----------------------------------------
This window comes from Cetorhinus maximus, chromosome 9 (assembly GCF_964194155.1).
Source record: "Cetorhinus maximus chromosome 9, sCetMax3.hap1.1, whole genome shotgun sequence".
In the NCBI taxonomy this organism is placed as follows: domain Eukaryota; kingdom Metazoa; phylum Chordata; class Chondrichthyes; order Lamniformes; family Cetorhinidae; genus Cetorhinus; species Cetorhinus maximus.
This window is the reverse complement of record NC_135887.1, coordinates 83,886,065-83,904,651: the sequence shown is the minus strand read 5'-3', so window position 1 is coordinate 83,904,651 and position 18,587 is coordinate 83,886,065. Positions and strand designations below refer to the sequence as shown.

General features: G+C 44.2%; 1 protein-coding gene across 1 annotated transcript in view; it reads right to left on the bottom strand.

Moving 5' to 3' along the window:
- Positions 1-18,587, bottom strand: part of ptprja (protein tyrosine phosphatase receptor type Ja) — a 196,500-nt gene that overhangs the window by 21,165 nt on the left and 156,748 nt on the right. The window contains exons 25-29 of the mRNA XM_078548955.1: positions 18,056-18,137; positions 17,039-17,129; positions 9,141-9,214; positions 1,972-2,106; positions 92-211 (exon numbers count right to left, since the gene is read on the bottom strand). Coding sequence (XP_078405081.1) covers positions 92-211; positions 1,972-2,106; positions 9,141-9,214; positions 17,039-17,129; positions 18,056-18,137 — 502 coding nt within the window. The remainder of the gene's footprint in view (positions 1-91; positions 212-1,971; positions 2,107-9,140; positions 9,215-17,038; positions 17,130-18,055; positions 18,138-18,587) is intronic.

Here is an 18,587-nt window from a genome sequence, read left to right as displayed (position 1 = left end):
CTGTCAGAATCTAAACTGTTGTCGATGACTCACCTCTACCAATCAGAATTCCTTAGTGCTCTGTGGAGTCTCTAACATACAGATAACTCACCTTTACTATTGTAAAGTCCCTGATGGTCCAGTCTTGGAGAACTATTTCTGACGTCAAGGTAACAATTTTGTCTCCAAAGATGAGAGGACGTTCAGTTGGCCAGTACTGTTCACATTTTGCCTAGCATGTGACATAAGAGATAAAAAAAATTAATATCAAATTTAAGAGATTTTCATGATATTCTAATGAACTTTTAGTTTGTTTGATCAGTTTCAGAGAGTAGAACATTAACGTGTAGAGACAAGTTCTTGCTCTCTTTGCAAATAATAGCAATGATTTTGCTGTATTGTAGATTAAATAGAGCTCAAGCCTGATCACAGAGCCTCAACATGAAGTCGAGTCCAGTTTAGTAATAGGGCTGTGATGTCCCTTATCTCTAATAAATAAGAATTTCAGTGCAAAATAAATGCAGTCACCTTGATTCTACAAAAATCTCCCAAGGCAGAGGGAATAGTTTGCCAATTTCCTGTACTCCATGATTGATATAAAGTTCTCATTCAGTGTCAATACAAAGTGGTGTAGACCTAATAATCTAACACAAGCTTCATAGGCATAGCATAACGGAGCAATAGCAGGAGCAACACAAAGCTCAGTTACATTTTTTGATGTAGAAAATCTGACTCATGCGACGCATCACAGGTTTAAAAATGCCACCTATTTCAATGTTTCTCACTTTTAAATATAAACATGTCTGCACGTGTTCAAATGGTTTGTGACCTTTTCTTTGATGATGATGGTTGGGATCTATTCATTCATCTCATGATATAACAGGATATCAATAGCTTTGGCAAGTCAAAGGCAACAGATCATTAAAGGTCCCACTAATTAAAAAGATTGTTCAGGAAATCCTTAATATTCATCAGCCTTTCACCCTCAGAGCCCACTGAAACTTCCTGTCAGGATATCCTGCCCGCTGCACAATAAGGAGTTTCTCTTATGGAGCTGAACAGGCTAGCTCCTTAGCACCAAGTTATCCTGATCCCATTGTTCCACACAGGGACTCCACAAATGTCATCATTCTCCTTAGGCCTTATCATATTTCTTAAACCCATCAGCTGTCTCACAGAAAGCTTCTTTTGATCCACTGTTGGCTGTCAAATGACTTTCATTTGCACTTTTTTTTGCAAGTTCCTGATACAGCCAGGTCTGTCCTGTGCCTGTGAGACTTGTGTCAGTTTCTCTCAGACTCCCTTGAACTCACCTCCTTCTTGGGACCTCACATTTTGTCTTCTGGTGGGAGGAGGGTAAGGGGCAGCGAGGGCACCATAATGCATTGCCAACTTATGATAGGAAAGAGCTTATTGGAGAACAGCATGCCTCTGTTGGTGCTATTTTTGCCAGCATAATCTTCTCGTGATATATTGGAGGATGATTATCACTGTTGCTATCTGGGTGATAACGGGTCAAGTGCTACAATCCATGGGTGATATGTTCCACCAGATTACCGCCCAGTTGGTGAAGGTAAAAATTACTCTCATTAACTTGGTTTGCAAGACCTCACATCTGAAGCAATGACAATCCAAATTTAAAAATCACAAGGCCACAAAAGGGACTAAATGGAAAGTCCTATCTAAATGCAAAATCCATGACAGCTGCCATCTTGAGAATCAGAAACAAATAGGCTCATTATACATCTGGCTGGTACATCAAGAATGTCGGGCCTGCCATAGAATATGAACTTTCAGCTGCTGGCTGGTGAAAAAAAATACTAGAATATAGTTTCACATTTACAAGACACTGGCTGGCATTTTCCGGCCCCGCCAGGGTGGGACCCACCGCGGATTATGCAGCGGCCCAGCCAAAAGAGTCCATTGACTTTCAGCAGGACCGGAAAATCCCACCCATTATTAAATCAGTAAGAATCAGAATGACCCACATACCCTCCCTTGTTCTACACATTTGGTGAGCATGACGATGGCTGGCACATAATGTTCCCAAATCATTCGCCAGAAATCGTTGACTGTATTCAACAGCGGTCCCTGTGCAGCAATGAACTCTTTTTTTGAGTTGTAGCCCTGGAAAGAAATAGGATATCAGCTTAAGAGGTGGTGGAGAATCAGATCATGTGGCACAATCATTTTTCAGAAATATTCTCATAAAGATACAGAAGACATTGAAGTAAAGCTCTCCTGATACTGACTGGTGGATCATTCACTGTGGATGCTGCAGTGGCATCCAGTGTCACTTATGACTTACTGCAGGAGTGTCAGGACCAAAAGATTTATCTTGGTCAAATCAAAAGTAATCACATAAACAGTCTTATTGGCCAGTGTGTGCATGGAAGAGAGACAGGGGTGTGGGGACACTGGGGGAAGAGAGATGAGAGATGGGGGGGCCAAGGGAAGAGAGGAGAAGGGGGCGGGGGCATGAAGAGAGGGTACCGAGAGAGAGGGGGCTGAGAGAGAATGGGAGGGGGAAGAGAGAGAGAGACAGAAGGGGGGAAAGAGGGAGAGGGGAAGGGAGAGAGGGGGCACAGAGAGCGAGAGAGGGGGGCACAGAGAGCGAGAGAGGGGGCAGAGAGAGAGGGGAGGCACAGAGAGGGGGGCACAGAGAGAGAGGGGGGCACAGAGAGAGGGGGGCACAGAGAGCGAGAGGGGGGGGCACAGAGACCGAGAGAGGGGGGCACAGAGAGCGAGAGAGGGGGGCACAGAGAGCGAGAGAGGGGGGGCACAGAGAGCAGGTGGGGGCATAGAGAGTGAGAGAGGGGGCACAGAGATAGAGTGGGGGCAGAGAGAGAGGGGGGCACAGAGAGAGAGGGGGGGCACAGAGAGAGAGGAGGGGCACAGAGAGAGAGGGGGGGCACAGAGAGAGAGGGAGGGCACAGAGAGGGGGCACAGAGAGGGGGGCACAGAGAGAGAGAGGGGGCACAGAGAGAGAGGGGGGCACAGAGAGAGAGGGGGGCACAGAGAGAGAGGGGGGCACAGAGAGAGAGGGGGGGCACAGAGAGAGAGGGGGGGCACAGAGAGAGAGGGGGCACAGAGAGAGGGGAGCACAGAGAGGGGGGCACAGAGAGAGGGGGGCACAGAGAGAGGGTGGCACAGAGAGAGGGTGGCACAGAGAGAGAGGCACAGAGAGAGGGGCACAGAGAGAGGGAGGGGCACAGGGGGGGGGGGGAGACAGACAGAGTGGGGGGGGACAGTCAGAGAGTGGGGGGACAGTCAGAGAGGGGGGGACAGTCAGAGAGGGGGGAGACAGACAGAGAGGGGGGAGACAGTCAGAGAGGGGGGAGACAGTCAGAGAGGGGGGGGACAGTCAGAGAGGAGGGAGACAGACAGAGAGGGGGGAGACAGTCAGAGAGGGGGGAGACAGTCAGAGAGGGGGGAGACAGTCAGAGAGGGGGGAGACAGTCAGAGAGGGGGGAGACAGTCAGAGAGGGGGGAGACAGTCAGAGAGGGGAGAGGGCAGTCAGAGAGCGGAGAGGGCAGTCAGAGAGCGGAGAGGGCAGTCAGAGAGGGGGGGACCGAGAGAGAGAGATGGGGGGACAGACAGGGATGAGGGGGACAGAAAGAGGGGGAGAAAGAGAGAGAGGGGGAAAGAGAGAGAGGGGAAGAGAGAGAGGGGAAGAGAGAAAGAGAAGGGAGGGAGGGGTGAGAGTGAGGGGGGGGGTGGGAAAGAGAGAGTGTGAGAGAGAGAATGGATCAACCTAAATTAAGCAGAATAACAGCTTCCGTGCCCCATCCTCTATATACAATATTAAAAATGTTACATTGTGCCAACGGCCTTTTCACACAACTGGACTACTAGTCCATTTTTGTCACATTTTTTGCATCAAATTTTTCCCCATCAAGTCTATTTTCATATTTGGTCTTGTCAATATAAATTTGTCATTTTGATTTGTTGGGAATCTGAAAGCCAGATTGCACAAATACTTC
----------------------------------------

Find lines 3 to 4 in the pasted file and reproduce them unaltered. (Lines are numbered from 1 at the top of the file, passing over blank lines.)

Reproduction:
In the NCBI taxonomy this organism is placed as follows: domain Eukaryota; kingdom Metazoa; phylum Chordata; class Chondrichthyes; order Lamniformes; family Cetorhinidae; genus Cetorhinus; species Cetorhinus maximus.
This window is the reverse complement of record NC_135887.1, coordinates 83,886,065-83,904,651: the sequence shown is the minus strand read 5'-3', so window position 1 is coordinate 83,904,651 and position 18,587 is coordinate 83,886,065. Positions and strand designations below refer to the sequence as shown.